Online game operator Beijing Perfect World Co Ltd is preparing to list on the NASDAQ in the second quarter, company sources said.
"We plan to hold the share offer in the second quarter of this year," said a company source, who asked not to be named because the company has entered its silent period. The source declined to reveal further details such as the company's underwriter or fundraising volume.
The Beijing-based company was established in 2004 and launched its first 3D online game "Perfect World" in early 2005. The firm said it had amassed over 1 million players by last December with its three games "Legend of Martial Arts", "Perfect World" and "Perfect World International Edition".
The company will launch another 3D online game "Zhu Xian" this year and plans to further expand into the overseas market.
In late 2006, C&C Media Research Laboratories, a Japanese online gaming company, paid Beijing Perfect World $2 million to operate its game in Japan. The Beijing-based company said it would operate its game in other markets such as South Korea and Taiwan.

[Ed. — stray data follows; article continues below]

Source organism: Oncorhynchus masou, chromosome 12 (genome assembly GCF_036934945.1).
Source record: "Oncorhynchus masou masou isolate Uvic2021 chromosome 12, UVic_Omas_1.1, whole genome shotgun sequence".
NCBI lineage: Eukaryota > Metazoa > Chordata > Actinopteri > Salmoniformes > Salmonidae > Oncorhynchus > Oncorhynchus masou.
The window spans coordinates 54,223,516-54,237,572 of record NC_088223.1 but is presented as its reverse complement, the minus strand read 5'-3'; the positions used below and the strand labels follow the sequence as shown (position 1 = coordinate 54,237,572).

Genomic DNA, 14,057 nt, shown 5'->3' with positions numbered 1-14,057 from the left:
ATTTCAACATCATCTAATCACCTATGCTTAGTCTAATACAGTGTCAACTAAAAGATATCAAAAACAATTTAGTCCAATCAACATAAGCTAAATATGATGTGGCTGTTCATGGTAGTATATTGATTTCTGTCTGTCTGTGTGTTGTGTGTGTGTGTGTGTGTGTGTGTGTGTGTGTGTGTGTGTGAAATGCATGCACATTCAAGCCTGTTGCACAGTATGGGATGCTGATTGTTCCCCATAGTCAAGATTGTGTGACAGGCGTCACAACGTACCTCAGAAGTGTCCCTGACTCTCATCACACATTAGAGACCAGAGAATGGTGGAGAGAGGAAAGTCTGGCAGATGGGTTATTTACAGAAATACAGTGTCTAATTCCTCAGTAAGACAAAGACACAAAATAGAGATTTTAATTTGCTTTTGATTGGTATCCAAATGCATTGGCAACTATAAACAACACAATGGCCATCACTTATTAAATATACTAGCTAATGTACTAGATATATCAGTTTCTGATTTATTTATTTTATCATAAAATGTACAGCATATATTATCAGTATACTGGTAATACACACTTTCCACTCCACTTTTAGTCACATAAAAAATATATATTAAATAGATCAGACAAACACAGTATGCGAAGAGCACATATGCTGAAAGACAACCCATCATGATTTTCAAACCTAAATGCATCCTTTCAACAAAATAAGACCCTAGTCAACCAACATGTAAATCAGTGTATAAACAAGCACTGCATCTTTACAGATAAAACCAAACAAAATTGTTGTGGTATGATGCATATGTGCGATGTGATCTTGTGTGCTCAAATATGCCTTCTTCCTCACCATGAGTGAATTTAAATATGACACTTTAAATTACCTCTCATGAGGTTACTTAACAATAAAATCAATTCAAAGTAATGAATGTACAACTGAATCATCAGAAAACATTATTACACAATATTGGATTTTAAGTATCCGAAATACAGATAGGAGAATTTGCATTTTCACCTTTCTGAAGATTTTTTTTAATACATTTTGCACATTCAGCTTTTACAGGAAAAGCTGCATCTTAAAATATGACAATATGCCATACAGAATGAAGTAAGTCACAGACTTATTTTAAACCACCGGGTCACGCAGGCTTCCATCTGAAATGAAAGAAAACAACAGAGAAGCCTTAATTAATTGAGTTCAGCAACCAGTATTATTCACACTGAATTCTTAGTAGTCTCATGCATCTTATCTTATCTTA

The gaming company reportedly secured an $8 million investment last September from SAIF Partners, a Beijing-based venture capital firm.
SAIF was the sole investor in Shanda Interactive Entertainment Ltd before the online game operator's initial public offering in 2005. The firm later achieved a 14-fold return from the NASDAQ listing of Shanda, China's largest online gaming provider.
Officials from SAIF were unavailable for comment.
A slew of local gaming operators are gearing up for overseas share offers this year to help them carve a niche in China's fledgling online gaming sector.
Shanghai-based online game company Zhengtu Games is preparing for a listing in the second half of the year. The company said its "Zhengtu Online" had drawn more than 600,000 players during peak time. Meanwhile, Zhengtu Games will launch its second online game "Ju Ren" this year.
China's online games market has experienced a boom in the past few years and an increasing number of local operators are trying to tap the nation's massive player population.
China's online games market expanded 73.5 percent to 6.54 billion yuan in 2006, according to an annual report by market researcher IDC.
Source: China Daily